To understand this deeper, I reached out to SUKA Society, an NGO for children. It is a registered NGO set up to protect and to preserve the best interest of children. They also have some programmes developed to create greater access to education for children that includes training, support, and resources for the indigenous communities to start their own pre-school education classes. I wanted to understand the kind of learning topics. I needed to learn what would be useful for the kids so that they could apply them in their daily lives. I also explored the type of learning materials or content that would be easier for the children to understand. I learned that topics relating to their daily life such as fruits and colours make the information useful for the children. Additionally, they needed a learning content containing colourful diagrams or illustrations with flash cards to improve their understanding.
Based on all the data I’ve collected, I’ve decided to create a children’s learning kit, specifically on the topic of fruits and vegetables. The main objectives of this learning kit is to increase the children’s interest in learning/studying by showing them how learning can be fun, improve their reading, thinking, and memory skills at an early age, and also spark their interest in learning different kinds of fruits and veggies that are good for them in their daily lives. The learning kit consists of a storybook and flash cards where the cards can also be used for the children to play some simple matching games using the velcro pop-up fruits and vegetables provided in the box. This children’s learning kit will be a very useful tool for the children as it consists of reading and interactive materials for them to improve their cognitive skills.
As for my design direction, I’m going for pencil strokes and watercolour combination art styles for the illustrations to give a raw and organic feeling. I chose a series of soft and warm colour palettes that are friendly and bright enough to attract the children’s interest in the learning kit. As for the typeface, I chose Quicksand, a friendly rounded sans serif typeface that is easy to read and suitable for children’s books or cards. The overall goal of this kit is to make it friendly and approachable for the children, as well as easy to use and understand.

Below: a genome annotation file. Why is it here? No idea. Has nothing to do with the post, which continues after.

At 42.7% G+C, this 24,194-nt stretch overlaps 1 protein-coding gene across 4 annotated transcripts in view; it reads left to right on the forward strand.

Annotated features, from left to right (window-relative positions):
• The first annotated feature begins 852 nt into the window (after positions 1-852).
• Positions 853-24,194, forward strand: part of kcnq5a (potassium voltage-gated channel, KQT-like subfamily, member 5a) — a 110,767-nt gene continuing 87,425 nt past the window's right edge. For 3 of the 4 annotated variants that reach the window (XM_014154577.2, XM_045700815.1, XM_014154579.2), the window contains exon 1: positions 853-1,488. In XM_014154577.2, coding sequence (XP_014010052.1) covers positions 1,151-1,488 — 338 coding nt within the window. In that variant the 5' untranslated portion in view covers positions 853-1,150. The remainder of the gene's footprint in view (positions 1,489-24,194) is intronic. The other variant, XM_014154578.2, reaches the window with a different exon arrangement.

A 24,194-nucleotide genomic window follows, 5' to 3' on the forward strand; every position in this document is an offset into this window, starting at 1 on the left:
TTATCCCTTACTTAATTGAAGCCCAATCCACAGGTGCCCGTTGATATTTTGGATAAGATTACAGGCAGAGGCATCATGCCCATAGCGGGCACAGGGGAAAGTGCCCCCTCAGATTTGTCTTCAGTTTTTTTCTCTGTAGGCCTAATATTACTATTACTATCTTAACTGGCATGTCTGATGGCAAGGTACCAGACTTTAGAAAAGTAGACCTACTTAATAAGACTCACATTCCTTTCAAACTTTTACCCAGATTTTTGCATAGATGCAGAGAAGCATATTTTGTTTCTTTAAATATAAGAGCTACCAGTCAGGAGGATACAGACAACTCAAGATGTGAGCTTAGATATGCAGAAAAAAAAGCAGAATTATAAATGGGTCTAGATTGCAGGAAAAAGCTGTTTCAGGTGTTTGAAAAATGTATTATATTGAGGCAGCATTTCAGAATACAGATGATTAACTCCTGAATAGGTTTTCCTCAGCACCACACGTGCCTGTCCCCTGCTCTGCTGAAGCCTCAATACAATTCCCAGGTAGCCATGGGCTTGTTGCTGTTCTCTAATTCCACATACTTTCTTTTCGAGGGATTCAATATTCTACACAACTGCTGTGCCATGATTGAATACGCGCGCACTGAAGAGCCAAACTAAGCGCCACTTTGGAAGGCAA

The story book will mainly contain illustrations followed by a few sentences explaining the content of the illustrations (the story) since the children will be more interested in looking at drawings or visuals rather than words.
Above: Little Ben’s Eating Habit storybook embeded. (Link: https://online.fliphtml5.com/plhww/nubx/)
The flash cards consist of 20 cards of different kinds of healthy fruits and vegetables with illustrations on the cards and also simple explanations (one line sentence) of each fruit’s and veggie’s benefits. The illustrated fruits/veggies can be popped out from the cards which then can be used to play matching games by the children. The purpose of the flash cards is to teach the children about the healthy fruits and vegetables that are good for them and the matching game itself is useful for the kids to train their memory skill.